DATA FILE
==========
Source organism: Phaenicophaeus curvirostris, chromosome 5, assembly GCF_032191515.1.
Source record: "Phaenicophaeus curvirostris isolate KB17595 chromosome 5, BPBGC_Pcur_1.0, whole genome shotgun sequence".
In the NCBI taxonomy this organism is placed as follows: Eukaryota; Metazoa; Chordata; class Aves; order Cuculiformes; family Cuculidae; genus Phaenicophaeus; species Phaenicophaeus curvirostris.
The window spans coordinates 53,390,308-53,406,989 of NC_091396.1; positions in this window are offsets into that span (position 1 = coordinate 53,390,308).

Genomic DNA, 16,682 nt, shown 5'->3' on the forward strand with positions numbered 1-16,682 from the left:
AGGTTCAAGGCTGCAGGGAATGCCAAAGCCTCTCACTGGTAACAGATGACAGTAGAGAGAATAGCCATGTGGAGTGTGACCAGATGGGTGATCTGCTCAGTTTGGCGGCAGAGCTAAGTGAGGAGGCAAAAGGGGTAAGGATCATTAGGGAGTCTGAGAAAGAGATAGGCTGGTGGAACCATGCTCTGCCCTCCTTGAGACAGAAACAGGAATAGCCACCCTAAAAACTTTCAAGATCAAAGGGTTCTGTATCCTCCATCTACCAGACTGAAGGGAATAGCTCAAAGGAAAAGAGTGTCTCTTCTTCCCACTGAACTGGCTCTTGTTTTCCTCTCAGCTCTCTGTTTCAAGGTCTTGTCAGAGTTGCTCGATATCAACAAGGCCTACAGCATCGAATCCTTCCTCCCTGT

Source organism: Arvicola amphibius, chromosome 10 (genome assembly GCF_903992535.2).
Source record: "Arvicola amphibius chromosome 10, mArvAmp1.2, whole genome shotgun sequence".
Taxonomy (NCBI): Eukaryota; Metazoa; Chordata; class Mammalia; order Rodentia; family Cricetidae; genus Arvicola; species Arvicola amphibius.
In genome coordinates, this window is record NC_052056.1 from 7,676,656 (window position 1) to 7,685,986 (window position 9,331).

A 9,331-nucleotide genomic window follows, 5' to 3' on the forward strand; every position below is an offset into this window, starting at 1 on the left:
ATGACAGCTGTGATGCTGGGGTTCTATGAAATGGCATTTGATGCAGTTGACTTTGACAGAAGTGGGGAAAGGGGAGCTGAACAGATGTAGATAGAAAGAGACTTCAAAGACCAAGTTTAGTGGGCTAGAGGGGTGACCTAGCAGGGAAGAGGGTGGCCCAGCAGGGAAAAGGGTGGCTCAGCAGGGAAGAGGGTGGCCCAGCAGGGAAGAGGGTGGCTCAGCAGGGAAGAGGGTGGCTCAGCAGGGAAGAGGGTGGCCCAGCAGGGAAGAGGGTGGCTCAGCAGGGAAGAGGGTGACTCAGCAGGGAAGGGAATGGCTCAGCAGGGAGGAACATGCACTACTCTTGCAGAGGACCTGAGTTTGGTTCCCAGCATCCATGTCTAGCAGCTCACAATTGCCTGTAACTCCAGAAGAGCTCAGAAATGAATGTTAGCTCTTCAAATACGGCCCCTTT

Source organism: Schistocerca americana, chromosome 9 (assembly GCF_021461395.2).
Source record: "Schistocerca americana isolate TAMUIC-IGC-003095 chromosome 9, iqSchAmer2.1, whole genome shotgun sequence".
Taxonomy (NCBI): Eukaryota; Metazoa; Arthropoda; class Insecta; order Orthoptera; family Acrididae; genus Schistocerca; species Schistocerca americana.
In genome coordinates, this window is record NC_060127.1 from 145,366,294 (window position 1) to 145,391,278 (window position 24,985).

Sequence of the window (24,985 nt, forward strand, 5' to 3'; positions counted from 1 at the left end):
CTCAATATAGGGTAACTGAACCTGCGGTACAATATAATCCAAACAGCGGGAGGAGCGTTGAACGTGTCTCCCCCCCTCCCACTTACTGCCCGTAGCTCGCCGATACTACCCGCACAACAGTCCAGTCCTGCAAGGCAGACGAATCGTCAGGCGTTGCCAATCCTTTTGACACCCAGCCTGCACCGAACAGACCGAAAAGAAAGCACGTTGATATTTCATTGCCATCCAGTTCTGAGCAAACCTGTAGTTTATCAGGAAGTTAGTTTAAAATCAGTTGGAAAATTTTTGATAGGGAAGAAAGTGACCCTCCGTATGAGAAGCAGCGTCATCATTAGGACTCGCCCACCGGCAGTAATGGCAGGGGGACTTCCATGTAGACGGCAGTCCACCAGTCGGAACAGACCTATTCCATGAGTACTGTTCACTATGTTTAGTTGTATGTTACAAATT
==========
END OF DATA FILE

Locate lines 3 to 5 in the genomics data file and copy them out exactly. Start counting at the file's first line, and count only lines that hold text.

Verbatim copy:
In the NCBI taxonomy this organism is placed as follows: Eukaryota; Metazoa; Chordata; class Aves; order Cuculiformes; family Cuculidae; genus Phaenicophaeus; species Phaenicophaeus curvirostris.
The window spans coordinates 53,390,308-53,406,989 of NC_091396.1; positions in this window are offsets into that span (position 1 = coordinate 53,390,308).

Genomic DNA, 16,682 nt, shown 5'->3' on the forward strand with positions numbered 1-16,682 from the left: